As a regular visitor passing through Piccadilly, I’ve been interested by some of the paintings and photographs in the collection which give a few insights into its history.
I’ve selected some of my favourite images to show the story of the station’s fantastic transformation over the years.
The station was originally built as Store Street Station by the Manchester and Birmingham Railway in 1842, before being renamed London Road Station in 1847. It was shared by the Sheffield, Ashton-under-Lyne & Manchester Railway and it has been rebuilt and added to a number of times, with two news spans added to the train shed roof in 1881 and island platforms added linking to Manchester Oxford Road in 1882 (replacing two old Manchester, South Junction and Altrincham Railway platforms which were built next to the station).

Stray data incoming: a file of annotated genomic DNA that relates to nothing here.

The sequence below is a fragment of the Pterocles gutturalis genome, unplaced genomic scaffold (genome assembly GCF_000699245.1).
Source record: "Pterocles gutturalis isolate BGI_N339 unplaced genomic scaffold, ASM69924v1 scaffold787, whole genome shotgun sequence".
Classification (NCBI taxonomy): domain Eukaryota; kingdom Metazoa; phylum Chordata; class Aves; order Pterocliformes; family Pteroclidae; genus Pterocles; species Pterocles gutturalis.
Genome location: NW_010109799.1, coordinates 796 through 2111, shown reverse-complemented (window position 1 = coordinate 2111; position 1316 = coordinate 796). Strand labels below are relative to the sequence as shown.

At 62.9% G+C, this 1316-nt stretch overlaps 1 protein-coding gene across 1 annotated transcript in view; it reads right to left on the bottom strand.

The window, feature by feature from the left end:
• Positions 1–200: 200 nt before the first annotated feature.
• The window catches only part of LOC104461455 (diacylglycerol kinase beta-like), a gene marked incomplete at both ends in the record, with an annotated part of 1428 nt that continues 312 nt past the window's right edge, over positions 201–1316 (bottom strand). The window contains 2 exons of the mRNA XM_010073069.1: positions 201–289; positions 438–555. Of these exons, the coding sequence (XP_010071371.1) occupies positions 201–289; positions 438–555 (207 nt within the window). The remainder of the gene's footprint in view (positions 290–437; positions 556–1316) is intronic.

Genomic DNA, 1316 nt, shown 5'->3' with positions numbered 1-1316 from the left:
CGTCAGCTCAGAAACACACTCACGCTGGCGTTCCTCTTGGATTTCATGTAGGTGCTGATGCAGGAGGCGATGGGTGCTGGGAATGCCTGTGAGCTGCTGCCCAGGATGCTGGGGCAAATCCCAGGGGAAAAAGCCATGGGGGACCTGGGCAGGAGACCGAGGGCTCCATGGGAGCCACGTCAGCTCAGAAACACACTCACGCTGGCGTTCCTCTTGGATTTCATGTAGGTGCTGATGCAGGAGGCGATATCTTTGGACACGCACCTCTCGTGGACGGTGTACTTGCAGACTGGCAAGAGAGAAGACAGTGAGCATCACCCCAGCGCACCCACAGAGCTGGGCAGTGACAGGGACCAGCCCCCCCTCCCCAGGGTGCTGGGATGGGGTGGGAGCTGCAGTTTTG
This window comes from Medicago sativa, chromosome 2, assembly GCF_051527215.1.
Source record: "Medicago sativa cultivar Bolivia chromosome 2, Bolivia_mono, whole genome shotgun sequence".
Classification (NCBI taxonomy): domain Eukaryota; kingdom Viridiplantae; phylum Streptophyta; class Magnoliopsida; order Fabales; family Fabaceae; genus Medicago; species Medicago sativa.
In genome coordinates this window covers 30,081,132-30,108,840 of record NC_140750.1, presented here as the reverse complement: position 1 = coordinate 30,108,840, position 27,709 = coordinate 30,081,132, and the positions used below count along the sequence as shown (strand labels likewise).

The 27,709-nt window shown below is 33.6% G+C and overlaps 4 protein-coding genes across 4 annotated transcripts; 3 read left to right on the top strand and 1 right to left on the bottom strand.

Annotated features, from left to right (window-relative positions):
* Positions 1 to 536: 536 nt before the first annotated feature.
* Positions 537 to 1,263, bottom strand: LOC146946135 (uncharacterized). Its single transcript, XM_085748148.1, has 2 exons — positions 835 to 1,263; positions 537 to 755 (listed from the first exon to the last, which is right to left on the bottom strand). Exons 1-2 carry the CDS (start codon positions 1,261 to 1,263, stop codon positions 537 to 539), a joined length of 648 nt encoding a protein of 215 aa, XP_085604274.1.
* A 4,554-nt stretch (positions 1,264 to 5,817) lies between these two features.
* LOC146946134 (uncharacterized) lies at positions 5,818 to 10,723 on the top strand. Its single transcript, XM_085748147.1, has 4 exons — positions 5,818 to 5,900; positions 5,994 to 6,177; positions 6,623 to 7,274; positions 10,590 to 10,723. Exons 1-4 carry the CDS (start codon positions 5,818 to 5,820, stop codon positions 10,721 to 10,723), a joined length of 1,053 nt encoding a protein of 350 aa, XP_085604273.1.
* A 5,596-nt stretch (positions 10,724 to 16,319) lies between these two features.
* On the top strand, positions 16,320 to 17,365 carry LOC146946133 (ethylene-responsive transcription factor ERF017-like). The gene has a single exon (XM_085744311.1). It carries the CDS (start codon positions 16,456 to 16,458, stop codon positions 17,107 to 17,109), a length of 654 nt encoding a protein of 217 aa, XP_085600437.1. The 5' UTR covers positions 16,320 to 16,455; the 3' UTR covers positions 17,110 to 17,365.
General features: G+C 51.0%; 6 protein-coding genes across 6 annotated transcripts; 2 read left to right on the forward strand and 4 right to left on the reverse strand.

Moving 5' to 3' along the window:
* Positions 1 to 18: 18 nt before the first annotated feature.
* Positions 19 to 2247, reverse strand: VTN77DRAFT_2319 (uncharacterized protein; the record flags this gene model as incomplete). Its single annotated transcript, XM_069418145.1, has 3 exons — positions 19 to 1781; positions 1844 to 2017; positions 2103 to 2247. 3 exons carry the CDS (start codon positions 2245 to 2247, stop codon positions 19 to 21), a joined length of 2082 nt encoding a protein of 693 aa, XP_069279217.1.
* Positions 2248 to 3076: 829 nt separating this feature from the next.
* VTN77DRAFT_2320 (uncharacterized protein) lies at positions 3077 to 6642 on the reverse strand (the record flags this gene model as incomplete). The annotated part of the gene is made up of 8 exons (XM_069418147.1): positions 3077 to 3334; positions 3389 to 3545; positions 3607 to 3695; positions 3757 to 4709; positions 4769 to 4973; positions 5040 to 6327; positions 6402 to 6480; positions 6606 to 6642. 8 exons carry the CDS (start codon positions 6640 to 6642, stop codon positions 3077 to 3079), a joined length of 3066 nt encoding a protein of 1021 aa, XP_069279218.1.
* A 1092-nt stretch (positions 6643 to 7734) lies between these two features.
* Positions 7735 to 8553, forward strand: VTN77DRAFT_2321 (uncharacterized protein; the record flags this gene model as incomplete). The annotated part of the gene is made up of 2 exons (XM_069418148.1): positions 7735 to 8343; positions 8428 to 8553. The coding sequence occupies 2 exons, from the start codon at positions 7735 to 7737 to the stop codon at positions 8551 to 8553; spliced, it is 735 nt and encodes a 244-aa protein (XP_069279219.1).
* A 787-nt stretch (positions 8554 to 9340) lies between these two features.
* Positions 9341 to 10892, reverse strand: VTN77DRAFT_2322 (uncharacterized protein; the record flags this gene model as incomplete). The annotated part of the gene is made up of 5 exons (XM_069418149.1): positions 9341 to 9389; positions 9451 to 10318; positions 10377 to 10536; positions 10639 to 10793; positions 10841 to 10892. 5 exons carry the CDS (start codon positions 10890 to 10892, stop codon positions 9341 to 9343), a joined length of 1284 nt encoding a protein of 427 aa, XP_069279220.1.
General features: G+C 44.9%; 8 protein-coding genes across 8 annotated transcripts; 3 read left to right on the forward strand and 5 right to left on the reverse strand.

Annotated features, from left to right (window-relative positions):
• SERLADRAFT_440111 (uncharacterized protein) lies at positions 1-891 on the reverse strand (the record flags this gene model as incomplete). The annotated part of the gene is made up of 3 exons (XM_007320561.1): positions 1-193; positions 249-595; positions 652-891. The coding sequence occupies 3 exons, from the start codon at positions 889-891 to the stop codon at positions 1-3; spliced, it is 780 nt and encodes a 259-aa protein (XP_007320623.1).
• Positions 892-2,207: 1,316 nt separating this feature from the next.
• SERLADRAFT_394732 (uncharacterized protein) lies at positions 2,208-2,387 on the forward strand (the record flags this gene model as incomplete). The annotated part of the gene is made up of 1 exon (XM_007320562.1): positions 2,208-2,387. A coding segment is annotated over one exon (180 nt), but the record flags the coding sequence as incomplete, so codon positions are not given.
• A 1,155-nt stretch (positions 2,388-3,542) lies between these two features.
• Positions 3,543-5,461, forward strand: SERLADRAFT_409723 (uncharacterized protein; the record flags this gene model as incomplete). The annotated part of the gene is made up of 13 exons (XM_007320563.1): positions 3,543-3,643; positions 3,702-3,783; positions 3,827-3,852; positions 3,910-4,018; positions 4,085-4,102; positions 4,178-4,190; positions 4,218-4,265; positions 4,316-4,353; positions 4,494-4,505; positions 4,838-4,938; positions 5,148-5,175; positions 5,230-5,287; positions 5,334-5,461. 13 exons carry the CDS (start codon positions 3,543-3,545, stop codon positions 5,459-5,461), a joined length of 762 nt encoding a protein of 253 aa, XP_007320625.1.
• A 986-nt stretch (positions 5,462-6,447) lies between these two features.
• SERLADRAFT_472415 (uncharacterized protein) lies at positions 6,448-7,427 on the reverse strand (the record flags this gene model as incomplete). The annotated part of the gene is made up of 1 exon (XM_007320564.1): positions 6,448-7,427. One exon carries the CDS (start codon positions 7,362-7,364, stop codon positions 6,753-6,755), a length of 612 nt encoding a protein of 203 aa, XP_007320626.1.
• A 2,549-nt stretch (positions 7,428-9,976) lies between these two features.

In 1960, under nationalised control by British Railways, the London Road Station became Manchester Piccadilly and reopened in 1962. The painting below (and the poster it became, at the top of this blog post) shows the huge contrast with the old station buildings.
In 1992, the vaults below the station, formerly a goods depot, were transformed to incorporate the MetroLink tram service. The station was once again modernised in the run up to the 2002 Commonwealth Games in the city, with dramatic results. I haven’t been able to find a photo of the current building among our collection, but here is one of the MetroLink instead.
You can now browse 1000s of photographs from our collection on the new photos section of our main website.
For more on the history of the station check out the Network Rail Archive, which has further details and plans of the buildings.